Richard Leese
Public meeting  saw Richard Leese, leader of Manchester City Council, weigh in on the side of re-regulating the GM bus system in a franchised, London like model.

Greater Manchester’s buses would be better value for money, more convenient and accountable if publicly controlled, an audience heard at a panel discussion organised by the Better Buses for Greater Manchester campaign group on Wednesday at the Manchester Art Gallery.

Leader of Manchester City Council, Richard Leese, in his welcoming remarks said that a regulated, franchised system would “give better value for money” for Mancunians. Rather than seeing council tax go up, he explained, analysis conducted by Transport for Greater Manchester (TfGM) had shown that “compared to the current system of private control, franchising would be 10% more efficient. That means for the same money the council could provide a 10% improved service.”

Leese also stated that this was a real opportunity for Mancunians to take control of how their city was run. In 2014 Manchester City Council agreed to elect a mayor on condition that the city could re-regulate its bus network through franchising, Leese said. “This is about implementing the devolution agreement and delivering a clear message,” Leese stated. “This is not the time to be silent.”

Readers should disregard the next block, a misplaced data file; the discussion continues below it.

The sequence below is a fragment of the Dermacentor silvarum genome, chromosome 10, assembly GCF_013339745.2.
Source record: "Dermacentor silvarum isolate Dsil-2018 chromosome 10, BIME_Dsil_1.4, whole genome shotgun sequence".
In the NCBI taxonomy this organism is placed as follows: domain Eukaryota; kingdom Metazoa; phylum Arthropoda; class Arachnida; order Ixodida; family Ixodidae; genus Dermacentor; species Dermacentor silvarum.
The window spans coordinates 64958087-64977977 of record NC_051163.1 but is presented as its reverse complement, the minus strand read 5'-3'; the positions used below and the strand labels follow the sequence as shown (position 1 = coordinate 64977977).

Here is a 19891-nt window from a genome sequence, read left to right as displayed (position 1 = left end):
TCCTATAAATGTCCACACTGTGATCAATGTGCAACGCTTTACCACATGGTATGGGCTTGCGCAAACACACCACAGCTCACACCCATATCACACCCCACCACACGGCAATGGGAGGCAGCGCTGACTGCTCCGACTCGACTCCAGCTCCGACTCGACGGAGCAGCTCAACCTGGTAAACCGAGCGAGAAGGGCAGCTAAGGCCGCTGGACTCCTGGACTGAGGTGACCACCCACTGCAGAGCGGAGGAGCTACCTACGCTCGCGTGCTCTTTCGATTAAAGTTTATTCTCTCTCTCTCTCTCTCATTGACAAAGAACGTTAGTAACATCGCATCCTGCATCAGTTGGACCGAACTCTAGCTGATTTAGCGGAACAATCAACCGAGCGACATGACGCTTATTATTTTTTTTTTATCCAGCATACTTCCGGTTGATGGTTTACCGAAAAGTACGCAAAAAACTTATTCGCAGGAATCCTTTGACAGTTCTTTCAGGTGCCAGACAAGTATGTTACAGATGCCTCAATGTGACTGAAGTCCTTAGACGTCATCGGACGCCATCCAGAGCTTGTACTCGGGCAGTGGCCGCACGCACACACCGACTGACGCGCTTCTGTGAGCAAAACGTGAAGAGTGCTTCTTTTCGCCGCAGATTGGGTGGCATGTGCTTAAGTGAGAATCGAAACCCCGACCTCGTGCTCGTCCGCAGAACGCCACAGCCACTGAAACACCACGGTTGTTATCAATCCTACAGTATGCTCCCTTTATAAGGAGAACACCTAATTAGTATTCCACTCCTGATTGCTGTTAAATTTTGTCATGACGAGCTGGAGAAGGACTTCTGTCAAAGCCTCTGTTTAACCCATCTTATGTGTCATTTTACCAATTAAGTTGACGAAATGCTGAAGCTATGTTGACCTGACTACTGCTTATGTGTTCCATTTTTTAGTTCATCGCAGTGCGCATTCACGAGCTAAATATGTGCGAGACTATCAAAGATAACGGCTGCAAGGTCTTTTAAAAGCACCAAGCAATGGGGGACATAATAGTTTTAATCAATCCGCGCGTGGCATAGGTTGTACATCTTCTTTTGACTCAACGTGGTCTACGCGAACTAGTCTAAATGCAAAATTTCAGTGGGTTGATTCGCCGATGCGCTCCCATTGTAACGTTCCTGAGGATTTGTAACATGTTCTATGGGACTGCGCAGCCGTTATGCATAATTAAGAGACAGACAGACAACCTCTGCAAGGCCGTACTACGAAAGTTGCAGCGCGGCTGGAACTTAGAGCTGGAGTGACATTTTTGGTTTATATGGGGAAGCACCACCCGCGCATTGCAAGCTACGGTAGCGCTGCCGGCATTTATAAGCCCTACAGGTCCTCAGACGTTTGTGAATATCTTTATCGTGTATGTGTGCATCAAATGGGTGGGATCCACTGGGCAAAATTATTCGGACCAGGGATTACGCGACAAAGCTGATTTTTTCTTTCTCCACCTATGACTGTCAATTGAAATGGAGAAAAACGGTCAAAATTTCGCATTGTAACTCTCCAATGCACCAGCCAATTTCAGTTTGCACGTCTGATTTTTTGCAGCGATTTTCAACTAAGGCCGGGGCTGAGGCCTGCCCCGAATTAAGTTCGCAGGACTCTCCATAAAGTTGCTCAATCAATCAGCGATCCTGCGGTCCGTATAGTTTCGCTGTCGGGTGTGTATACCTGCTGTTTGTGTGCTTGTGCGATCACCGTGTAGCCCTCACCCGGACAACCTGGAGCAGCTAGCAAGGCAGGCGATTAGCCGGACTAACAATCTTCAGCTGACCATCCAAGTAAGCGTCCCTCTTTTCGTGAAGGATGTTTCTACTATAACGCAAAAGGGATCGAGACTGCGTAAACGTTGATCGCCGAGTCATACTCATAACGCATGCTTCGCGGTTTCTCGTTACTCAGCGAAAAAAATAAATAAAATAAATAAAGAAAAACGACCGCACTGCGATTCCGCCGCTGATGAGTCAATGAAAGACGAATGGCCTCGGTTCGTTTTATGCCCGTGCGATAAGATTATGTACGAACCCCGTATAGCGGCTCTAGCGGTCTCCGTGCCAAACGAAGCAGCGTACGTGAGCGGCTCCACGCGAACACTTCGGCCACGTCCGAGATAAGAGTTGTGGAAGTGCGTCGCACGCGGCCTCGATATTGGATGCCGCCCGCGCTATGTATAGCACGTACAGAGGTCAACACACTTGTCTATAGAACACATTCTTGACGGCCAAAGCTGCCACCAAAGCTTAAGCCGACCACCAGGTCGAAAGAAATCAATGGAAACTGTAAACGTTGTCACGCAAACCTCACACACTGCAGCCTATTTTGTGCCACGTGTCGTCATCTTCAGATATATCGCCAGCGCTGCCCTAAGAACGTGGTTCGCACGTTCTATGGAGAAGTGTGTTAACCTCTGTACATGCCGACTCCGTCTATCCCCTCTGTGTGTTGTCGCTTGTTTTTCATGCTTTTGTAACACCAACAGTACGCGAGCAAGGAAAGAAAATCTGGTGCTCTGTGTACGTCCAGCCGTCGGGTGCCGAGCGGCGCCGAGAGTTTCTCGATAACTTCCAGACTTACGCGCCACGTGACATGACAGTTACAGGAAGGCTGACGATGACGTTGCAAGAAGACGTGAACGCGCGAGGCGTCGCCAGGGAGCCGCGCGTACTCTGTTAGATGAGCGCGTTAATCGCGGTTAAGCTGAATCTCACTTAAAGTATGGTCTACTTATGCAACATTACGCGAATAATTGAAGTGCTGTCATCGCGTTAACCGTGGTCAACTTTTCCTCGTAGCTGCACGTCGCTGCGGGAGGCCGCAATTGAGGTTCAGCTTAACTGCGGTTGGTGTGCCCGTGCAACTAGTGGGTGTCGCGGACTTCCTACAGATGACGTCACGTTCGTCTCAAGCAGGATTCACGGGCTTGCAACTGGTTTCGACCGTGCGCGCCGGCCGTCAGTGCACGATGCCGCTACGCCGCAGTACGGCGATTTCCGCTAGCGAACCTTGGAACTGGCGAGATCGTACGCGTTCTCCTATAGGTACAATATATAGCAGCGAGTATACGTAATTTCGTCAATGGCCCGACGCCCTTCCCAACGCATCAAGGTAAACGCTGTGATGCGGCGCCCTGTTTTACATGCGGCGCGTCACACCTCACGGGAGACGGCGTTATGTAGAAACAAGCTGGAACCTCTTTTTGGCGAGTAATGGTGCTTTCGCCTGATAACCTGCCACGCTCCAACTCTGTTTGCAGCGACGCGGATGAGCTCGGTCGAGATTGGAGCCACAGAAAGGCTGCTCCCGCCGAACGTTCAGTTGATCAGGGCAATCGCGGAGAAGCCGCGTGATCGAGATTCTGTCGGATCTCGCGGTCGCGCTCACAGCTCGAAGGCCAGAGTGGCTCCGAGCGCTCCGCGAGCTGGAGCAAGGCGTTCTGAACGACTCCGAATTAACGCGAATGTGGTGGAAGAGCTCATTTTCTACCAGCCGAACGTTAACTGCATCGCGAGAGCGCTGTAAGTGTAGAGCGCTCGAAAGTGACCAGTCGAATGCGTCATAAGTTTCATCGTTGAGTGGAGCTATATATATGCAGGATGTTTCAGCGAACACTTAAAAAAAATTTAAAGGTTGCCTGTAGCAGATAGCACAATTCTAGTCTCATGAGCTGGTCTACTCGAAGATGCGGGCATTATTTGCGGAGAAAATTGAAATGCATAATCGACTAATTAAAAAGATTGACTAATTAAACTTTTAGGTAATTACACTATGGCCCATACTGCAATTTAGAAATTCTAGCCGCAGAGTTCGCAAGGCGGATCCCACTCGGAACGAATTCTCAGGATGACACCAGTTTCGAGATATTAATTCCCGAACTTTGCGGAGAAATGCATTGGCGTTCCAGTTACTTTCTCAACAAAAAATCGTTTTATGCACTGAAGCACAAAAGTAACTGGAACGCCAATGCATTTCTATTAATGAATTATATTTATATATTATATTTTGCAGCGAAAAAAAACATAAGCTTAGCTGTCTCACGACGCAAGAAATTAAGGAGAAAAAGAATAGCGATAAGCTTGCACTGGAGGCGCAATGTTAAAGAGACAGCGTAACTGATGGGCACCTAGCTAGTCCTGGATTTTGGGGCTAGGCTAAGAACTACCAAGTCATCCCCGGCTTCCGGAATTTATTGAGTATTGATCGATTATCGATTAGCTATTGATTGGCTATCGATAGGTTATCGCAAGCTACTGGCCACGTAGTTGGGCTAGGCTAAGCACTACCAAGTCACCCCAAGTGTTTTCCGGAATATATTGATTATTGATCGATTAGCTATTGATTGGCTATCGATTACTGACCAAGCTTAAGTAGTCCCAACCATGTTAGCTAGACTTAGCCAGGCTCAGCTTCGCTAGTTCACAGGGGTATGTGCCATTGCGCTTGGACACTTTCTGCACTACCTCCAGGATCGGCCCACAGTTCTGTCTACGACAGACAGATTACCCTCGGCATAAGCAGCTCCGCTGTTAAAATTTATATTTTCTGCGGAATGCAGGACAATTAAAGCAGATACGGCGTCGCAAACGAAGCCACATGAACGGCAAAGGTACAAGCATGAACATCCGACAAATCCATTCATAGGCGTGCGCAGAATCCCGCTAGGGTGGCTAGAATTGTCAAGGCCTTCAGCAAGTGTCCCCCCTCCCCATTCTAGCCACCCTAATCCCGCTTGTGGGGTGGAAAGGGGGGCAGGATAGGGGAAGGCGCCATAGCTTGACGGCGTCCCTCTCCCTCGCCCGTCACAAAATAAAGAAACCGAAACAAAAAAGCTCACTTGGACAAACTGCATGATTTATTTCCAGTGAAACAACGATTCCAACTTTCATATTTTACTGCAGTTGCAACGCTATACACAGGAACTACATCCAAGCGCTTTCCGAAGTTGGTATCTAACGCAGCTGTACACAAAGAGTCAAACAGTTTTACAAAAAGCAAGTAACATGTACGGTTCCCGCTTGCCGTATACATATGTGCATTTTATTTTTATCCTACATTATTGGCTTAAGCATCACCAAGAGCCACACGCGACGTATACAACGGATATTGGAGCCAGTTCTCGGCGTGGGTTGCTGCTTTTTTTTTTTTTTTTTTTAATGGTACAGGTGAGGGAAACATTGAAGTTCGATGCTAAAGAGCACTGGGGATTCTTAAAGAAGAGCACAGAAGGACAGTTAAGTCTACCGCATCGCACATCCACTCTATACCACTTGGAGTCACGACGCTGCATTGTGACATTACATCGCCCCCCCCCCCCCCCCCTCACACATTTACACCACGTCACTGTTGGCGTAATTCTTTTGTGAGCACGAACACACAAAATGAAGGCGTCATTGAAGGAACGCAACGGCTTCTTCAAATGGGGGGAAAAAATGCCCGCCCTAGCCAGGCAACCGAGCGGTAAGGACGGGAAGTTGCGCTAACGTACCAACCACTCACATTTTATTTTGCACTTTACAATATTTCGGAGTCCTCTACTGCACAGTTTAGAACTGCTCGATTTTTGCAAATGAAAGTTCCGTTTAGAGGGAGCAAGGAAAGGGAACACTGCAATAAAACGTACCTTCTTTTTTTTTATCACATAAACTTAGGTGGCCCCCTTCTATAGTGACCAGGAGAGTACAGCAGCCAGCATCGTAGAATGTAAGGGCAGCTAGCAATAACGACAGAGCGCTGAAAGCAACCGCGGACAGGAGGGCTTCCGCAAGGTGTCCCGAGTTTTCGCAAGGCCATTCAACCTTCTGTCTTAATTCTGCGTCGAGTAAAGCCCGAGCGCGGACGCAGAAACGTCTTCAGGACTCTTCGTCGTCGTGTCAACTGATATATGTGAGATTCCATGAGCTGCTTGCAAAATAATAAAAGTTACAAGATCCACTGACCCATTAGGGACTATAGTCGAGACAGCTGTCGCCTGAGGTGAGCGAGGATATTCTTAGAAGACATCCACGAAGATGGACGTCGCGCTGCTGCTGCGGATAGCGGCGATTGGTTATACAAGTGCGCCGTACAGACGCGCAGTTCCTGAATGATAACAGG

Richard Leese
Read: 76% in favour of re-regulating bus services in Greater Manchester poll results show

The public consultation on bus reform in Manchester opened on 14 October and runs to midnight 8 January, 2020. The “Doing Buses Differently” event on Wednesday saw a panel of activists and councillors arguing that there was an urgent need to re-regulate Greater Manchester’s bus network.

The panel consisted of Richard Leese; Eve Holt, a Labour councillor in Chorlton ward; Elaine Unegbu, Chair of the Age Friendly Manchester Board; and Kat Wright of the tenancy union, Acorn. The panel made a case for a London-style franchised system for Greater Manchester, explained how the consultation process worked and how members of the public could make a response.

The two leading options for the GM Mayor Andy Burnham to choose from once the consultation is over are the franchising model, similar to Londons, or a slightly tweaked version of the current private control called the partnership model.